One of the most disappointing countries in the emerging markets—and where many have the most concerns—is China. There remains a lively debate about what a slowing economic landscape means for China, other emerging markets and even the entire world. These concerns have caused the Chinese equity markets to trade at depressed valuations, and sentiment remains mostly negative.
Recently we wrote that positive earnings announcements by large, state-owned financials, coupled with rising payments of cash dividends, might indicate that the problems many have forecast have yet to materialize. I want to expand the dividend analysis we did on Chinese financials here to a broader set of Chinese equities to showcase how the broader Chinese market dividends have been growing. Given the negative sentiment toward China, and positive underlying trends in cash flows from these companies, China may indeed represent significant opportunities for income-oriented investors.
Chinese Dividend Growth
To expand our dividend analysis beyond the large financials, I examined all Chinese companies in the WisdomTree Emerging Markets Dividend Index, our broadest emerging market Index. A majority of Chinese firms are annual payers, and we have just passed through the typical dividend announcement cycle, with 54 of the 76 firms in the Index announcing a dividend increase.
• The aggregate Dividend Stream® growth for these 76 Chinese firms was 10.7%, or an increase from $25.2 billion to $27.9 billion.
In the graph below, I will chart the percentage change in the Dividend Stream, broken down by sector.
Chinese Sector Dividend Stream Growth
• Consumer Discretionary Displayed Highest Growth – Growth in the sector was driven by dividend increases from automobile companies. Great Wall Motor Company, Guangzhou Automobile Group and Dongfeng Motor Group all announced increases of more than 20%. I think this news is very positive and indicates that these companies have been increasing their internal cash flows and have an optimistic view of the future economy, potentially even signaling a growing class of domestic consumers.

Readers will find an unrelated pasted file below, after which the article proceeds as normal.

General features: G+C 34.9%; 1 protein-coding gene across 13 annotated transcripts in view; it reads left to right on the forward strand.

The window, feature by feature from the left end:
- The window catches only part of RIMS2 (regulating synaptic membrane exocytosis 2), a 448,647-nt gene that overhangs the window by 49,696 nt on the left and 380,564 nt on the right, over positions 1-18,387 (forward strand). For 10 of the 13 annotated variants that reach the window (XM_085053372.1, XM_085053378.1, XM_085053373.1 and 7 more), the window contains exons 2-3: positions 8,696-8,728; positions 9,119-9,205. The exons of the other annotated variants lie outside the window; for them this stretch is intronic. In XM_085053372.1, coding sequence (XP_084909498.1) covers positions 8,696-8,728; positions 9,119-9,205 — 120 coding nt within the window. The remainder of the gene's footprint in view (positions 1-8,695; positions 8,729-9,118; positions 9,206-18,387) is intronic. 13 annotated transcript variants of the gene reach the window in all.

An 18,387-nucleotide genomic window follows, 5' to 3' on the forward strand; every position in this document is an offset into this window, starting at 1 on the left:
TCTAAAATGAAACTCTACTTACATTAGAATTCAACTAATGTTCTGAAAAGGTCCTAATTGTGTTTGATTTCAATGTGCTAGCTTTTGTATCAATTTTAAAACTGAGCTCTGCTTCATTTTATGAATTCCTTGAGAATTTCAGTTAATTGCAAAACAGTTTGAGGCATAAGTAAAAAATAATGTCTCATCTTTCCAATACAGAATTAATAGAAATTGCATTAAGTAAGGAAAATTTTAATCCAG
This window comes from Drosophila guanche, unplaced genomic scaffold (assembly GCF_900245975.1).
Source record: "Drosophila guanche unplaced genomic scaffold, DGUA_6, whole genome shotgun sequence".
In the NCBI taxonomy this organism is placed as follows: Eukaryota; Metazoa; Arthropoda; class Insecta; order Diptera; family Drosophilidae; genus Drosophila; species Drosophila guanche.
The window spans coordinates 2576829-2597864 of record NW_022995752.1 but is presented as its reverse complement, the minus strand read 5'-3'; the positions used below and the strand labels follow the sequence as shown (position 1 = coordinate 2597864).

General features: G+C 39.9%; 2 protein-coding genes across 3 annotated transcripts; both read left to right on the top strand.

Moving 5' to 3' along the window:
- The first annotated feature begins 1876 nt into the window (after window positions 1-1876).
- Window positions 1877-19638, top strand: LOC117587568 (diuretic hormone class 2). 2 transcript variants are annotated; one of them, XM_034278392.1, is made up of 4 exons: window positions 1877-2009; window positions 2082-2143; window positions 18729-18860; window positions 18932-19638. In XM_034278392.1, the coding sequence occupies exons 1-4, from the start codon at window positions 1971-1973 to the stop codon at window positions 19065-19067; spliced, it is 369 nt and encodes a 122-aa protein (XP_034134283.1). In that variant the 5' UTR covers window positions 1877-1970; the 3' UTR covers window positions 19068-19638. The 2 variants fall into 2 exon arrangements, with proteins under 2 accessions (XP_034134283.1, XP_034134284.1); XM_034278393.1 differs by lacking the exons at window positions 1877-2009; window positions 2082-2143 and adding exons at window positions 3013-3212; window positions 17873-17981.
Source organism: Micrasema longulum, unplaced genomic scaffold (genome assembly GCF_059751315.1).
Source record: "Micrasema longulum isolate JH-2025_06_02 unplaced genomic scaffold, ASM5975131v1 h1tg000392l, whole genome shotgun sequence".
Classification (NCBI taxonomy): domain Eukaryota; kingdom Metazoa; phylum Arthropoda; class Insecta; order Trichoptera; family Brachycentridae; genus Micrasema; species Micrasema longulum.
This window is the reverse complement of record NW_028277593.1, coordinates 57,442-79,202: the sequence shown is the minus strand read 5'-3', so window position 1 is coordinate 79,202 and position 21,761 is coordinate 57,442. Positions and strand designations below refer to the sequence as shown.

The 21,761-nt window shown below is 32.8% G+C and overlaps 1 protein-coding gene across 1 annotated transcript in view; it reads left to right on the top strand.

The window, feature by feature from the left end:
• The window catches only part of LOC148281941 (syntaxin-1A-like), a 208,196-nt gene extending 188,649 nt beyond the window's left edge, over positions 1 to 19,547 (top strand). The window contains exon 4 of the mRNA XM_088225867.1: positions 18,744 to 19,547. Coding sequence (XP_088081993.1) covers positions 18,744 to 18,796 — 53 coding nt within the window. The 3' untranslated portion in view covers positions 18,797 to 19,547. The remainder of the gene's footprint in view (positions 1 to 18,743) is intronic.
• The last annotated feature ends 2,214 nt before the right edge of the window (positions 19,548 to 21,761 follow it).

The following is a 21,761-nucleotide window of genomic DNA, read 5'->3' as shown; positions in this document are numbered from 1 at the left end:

• Financials Remain Largest Payers – The top seven Dividend Stream increases were all financial firms, and the sector remains the largest dividend-paying sector within the Index. I find it impressive that, despite having the largest payers, the sector was still able to outpace the total Index growth rate. More than 80%, or 14 out of 17 financial firms in the Index, grew their dividends by a total of 12.7%, about 2% above China’s total growth.
• Energy and Materials – These were the only two sectors that saw a Dividend Stream decrease. These two sectors have been laggards across all regional markets, mainly resulting from a slowdown in global growth and the rebalancing in China toward a consumer-driven economy and away from infrastructure- and investment-led growth. The two largest dollar decreases were both coal companies, a segment of the energy market particularly hard hit over the past few years due to demands for cleaner-burning energy and competition from increased natural gas production.
Small Caps Also Pay Dividends
When investors think of dividends, they tend to think of mature large-cap companies as their primary source. As a result, many investors may mistakenly overlook small-cap equities as attractive income options. The above analysis included 34 firms that are constituents in the WisdomTree Emerging Markets SmallCap Dividend Index. More than 70%, or 24 of the 34 firms, increased their dividends, led by the Industrial sector with 14 firms.
I find the dividend increases among smaller-capitalization firms to be a positive signal for the direction of the local economy because companies typically raise dividends when they are optimistic about their future profitability. Also, smaller firms tend to be more sensitive to the economic growth cycle, and their revenues are tied more closely to the domestic consumer. The dividend policy of these small-cap firms will be an important indicator to watch while the Chinese government transitions the economy from export-led growth to growth that’s focused more on domestic demand, with the recent dividend increases being constructive.
While great uncertainty remains over the success and trajectory of the Chinese economy and its financial markets, I can’t help but ask if many are too pessimistic given the positive trends in dividends, an important underlying fundamental signal. I feel the broad-based dividend growth across size capitalization and among a majority of sectors is a positive starting point for a potential turnaround, and the price-versus-valuation divergence presents an interesting investment opportunity.
For current holdings of the WisdomTree Emerging Markets Dividend Index, please click here.
Important Risks Related to this Article
Foreign investing involves special risks, such as risk of loss from currency fluctuation or political or economic uncertainty.
Investments in emerging, offshore or frontier markets are generally less liquid and less efficient than investments in developed markets and are subject to additional risks, such as risks of adverse governmental regulation and intervention or political developments.
Investments focused in China may increase the impact of events and developments associated with the region, which can adversely affect performance.
Dividends are not guaranteed, and a company’s future ability to pay dividends may be limited. A company currently paying dividends may cease paying dividends at any time.